The Physiological and Perceptual Responses to Cycling Exercise in a Fully Immersive Virtual Environment

Hdl Handle:
http://hdl.handle.net/10034/620366
Title:
The Physiological and Perceptual Responses to Cycling Exercise in a Fully Immersive Virtual Environment
Authors:
Nowlan, Gerard
Abstract:
An innovative piece of digital technology which has recently come to the attention of sports scientists as a potential ergogenic aid is the use of immersive virtual reality (VR) technology. Whilst the effects of VR on performance have begun to be explored, the physiological and perceptual responses to exercise when combined with VR remain relatively unknown. Accordingly, this study investigated both the physiological and perceptual responses to exercise in a fully immersive virtual environment viewed through a stereoscopic head-mounted display. Thirteen recreationally active males (n=12) and females (n=1) (age = 24.9 ± 4.6 y; body mass = 78.7 ± 6.3 kg; stature = 178.6 ± 3.7 cm; VO2max = 55.1 ± 7.1 ml·kg-1·min-1) completed a time to exhaustion (TTE) test under control (CON) and virtual reality (VR) conditions in a repeated measures randomized crossover design. Effect sizes (ES) and magnitude-based inferences were calculated for all variables between conditions using a predesigned spreadsheet (Batterham & Cox, 2006). TTE (ES = 0.78; ±0.37), enjoyment (ES = 0.85; ±0.49) and positive affect (PA) (ES = 0.78; ±0.65) were all greater in the VR compared to CON condition. HR and RPE, analyzed over a 6 minute isotime, were lower at minute two only (ES = 0.33; ±0.38) and (ES = 0.88; ±0.52) respectively, in the VR compared to CON condition. There were no changes in VO2 peak, b[La] and negative affect (NA) between conditions. The use of a fully immersive VR headset in combination with a traditional cycling task was shown to elicit improvements in TTE performance and increase affective responses and enjoyment of the exercise, likely due to a dissociative effect. These findings support the use of fully immersive VR in the exercise domain as an ergogenic aid.
Advisors:
Highton, Jamie M.
Citation:
Nowlan, G. (2016). The physiological and perceptual responses to cycling exercise in a fully immersive virtual environment (Master's thesis). University of Chester, United Kingdom.
Publisher:
University of Chester
Publication Date:
Sep-2016
URI:
http://hdl.handle.net/10034/620366
Type:
Thesis or dissertation
Language:
en
Appears in Collections:
Masters Dissertations

Full metadata record

DC FieldValue Language
dc.contributor.advisorHighton, Jamie M.en
dc.contributor.authorNowlan, Gerarden
dc.date.accessioned2017-02-09T14:48:57Z-
dc.date.available2017-02-09T14:48:57Z-
dc.date.issued2016-09-
dc.identifier.citationNowlan, G. (2016). The physiological and perceptual responses to cycling exercise in a fully immersive virtual environment (Master's thesis). University of Chester, United Kingdom.en
dc.identifier.urihttp://hdl.handle.net/10034/620366-
dc.description.abstractAn innovative piece of digital technology which has recently come to the attention of sports scientists as a potential ergogenic aid is the use of immersive virtual reality (VR) technology. Whilst the effects of VR on performance have begun to be explored, the physiological and perceptual responses to exercise when combined with VR remain relatively unknown. Accordingly, this study investigated both the physiological and perceptual responses to exercise in a fully immersive virtual environment viewed through a stereoscopic head-mounted display. Thirteen recreationally active males (n=12) and females (n=1) (age = 24.9 ± 4.6 y; body mass = 78.7 ± 6.3 kg; stature = 178.6 ± 3.7 cm; VO2max = 55.1 ± 7.1 ml·kg-1·min-1) completed a time to exhaustion (TTE) test under control (CON) and virtual reality (VR) conditions in a repeated measures randomized crossover design. Effect sizes (ES) and magnitude-based inferences were calculated for all variables between conditions using a predesigned spreadsheet (Batterham & Cox, 2006). TTE (ES = 0.78; ±0.37), enjoyment (ES = 0.85; ±0.49) and positive affect (PA) (ES = 0.78; ±0.65) were all greater in the VR compared to CON condition. HR and RPE, analyzed over a 6 minute isotime, were lower at minute two only (ES = 0.33; ±0.38) and (ES = 0.88; ±0.52) respectively, in the VR compared to CON condition. There were no changes in VO2 peak, b[La] and negative affect (NA) between conditions. The use of a fully immersive VR headset in combination with a traditional cycling task was shown to elicit improvements in TTE performance and increase affective responses and enjoyment of the exercise, likely due to a dissociative effect. These findings support the use of fully immersive VR in the exercise domain as an ergogenic aid.en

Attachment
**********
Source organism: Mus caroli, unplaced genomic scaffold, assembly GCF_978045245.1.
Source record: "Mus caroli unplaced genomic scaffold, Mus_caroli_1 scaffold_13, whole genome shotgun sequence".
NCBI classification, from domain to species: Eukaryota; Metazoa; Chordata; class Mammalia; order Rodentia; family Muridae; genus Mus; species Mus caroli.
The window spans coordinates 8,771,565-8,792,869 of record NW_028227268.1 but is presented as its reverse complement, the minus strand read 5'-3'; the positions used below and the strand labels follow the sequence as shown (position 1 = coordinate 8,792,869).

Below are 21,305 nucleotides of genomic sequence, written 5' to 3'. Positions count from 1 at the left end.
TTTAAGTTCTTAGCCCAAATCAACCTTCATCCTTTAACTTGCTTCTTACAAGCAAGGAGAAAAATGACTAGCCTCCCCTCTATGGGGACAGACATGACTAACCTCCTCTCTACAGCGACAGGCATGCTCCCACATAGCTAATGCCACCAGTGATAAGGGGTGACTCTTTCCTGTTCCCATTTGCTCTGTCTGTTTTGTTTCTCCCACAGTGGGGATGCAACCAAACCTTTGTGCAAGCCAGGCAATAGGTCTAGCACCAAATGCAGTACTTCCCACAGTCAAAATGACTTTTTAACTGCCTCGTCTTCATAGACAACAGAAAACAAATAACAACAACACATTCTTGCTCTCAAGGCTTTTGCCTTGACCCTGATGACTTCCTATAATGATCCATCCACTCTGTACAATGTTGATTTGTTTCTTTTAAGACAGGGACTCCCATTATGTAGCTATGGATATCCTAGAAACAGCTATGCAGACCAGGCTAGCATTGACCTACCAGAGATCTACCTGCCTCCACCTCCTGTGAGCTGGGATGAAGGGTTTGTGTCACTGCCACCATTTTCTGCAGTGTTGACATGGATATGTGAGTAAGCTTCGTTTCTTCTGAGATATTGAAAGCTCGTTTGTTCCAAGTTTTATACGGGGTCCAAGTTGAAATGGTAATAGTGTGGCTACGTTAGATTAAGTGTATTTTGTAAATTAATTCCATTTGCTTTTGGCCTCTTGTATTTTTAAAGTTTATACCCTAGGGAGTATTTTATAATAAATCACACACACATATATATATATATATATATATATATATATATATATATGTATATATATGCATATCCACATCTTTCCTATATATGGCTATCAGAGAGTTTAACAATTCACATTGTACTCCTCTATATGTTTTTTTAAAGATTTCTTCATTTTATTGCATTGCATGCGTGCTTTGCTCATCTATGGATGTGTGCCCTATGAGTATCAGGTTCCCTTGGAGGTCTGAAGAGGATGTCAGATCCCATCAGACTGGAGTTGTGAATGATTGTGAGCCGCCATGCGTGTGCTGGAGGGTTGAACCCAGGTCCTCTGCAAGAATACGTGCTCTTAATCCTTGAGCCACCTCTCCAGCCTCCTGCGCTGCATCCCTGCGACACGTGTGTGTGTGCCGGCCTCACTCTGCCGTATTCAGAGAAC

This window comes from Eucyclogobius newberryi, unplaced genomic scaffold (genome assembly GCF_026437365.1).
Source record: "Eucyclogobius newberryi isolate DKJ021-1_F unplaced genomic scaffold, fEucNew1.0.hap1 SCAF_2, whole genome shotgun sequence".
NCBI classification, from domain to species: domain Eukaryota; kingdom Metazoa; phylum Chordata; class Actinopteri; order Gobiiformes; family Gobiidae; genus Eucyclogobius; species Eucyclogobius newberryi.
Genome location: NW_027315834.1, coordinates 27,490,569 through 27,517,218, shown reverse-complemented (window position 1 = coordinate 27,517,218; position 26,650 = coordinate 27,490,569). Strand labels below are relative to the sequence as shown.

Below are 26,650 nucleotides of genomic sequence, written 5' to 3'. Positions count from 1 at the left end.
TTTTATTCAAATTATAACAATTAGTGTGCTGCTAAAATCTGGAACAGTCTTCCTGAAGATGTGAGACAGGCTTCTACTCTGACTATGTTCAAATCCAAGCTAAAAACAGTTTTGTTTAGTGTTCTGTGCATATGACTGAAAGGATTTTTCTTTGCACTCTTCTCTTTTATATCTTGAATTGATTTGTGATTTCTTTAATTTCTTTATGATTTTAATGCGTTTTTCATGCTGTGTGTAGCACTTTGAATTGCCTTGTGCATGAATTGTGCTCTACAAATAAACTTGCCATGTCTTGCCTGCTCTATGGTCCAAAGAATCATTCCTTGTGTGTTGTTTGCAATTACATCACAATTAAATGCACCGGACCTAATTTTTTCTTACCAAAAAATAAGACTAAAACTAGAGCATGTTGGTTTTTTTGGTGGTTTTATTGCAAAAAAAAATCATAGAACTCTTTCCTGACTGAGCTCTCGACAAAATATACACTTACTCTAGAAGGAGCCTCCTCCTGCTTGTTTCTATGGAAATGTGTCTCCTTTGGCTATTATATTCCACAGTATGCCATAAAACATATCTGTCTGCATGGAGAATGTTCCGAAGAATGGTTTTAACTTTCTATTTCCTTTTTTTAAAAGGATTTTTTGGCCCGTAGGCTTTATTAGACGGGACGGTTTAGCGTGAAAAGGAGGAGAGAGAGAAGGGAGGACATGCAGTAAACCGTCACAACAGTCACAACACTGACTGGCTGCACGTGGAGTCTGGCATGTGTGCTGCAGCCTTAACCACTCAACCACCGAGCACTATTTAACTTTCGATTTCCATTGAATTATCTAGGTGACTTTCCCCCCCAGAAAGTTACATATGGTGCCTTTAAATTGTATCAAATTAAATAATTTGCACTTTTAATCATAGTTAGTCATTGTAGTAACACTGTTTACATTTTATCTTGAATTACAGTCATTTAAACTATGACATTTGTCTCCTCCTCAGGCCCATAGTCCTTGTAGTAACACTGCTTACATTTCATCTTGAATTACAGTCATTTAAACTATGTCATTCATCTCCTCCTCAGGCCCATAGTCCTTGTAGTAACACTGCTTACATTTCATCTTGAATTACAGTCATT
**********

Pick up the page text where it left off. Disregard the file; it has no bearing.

dc.language.isoenen
dc.publisherUniversity of Chesteren
dc.rights.urihttp://creativecommons.org/licenses/by-nc-nd/4.0/*
dc.subjectcyclingen
dc.subjectVirtual Realityen
dc.titleThe Physiological and Perceptual Responses to Cycling Exercise in a Fully Immersive Virtual Environmenten
dc.typeThesis or dissertationen
dc.type.qualificationnameMScen
dc.type.qualificationlevelMasters Degreeen
This item is licensed under a Creative Commons License
Creative Commons
All Items in ChesterRep are protected by copyright, with all rights reserved, unless otherwise indicated.